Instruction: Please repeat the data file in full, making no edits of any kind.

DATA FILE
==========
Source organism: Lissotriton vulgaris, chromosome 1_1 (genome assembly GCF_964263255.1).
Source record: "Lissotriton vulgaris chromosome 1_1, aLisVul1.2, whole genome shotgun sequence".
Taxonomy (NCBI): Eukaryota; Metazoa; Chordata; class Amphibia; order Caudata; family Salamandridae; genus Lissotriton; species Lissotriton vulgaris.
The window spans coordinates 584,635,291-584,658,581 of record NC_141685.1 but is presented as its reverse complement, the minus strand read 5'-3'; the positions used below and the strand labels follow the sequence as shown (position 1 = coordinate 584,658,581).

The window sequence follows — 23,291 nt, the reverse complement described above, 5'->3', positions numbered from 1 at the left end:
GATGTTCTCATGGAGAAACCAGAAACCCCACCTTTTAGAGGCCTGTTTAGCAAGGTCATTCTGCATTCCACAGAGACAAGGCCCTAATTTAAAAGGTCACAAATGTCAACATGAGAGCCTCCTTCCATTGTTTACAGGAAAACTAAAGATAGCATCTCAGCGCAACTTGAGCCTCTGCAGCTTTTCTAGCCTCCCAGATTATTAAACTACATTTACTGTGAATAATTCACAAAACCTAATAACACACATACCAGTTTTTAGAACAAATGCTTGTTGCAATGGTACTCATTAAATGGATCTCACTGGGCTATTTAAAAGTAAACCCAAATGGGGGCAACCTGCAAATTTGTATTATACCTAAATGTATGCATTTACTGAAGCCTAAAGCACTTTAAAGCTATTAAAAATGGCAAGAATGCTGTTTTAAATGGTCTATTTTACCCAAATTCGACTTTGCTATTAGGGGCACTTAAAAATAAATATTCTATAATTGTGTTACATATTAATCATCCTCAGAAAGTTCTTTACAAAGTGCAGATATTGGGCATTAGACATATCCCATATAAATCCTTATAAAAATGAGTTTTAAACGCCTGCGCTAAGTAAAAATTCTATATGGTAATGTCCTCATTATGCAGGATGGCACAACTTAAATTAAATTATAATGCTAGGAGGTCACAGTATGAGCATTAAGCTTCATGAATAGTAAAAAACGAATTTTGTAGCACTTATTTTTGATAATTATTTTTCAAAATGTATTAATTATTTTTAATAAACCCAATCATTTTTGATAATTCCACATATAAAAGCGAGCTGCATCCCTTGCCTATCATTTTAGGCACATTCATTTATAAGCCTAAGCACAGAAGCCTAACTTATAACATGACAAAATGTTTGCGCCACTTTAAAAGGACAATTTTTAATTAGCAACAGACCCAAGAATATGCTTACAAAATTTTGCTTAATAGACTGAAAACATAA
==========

Source organism: Lissotriton vulgaris, chromosome 1_1 (genome assembly GCF_964263255.1).
Source record: "Lissotriton vulgaris chromosome 1_1, aLisVul1.2, whole genome shotgun sequence".
Taxonomy (NCBI): Eukaryota; Metazoa; Chordata; class Amphibia; order Caudata; family Salamandridae; genus Lissotriton; species Lissotriton vulgaris.
The window spans coordinates 584,635,291-584,658,581 of record NC_141685.1 but is presented as its reverse complement, the minus strand read 5'-3'; the positions used below and the strand labels follow the sequence as shown (position 1 = coordinate 584,658,581).

The window sequence follows — 23,291 nt, the reverse complement described above, 5'->3', positions numbered from 1 at the left end:
GATGTTCTCATGGAGAAACCAGAAACCCCACCTTTTAGAGGCCTGTTTAGCAAGGTCATTCTGCATTCCACAGAGACAAGGCCCTAATTTAAAAGGTCACAAATGTCAACATGAGAGCCTCCTTCCATTGTTTACAGGAAAACTAAAGATAGCATCTCAGCGCAACTTGAGCCTCTGCAGCTTTTCTAGCCTCCCAGATTATTAAACTACATTTACTGTGAATAATTCACAAAACCTAATAACACACATACCAGTTTTTAGAACAAATGCTTGTTGCAATGGTACTCATTAAATGGATCTCACTGGGCTATTTAAAAGTAAACCCAAATGGGGGCAACCTGCAAATTTGTATTATACCTAAATGTATGCATTTACTGAAGCCTAAAGCACTTTAAAGCTATTAAAAATGGCAAGAATGCTGTTTTAAATGGTCTATTTTACCCAAATTCGACTTTGCTATTAGGGGCACTTAAAAATAAATATTCTATAATTGTGTTACATATTAATCATCCTCAGAAAGTTCTTTACAAAGTGCAGATATTGGGCATTAGACATATCCCATATAAATCCTTATAAAAATGAGTTTTAAACGCCTGCGCTAAGTAAAAATTCTATATGGTAATGTCCTCATTATGCAGGATGGCACAACTTAAATTAAATTATAATGCTAGGAGGTCACAGTATGAGCATTAAGCTTCATGAATAGTAAAAAACGAATTTTGTAGCACTTATTTTTGATAATTATTTTTCAAAATGTATTAATTATTTTTAATAAACCCAATCATTTTTGATAATTCCACATATAAAAGCGAGCTGCATCCCTTGCCTATCATTTTAGGCACATTCATTTATAAGCCTAAGCACAGAAGCCTAACTTATAACATGACAAAATGTTTGCGCCACTTTAAAAGGACAATTTTTAATTAGCAACAGACCCAAGAATATGCTTACAAAATTTTGCTTAATAGACTGAAAACATAA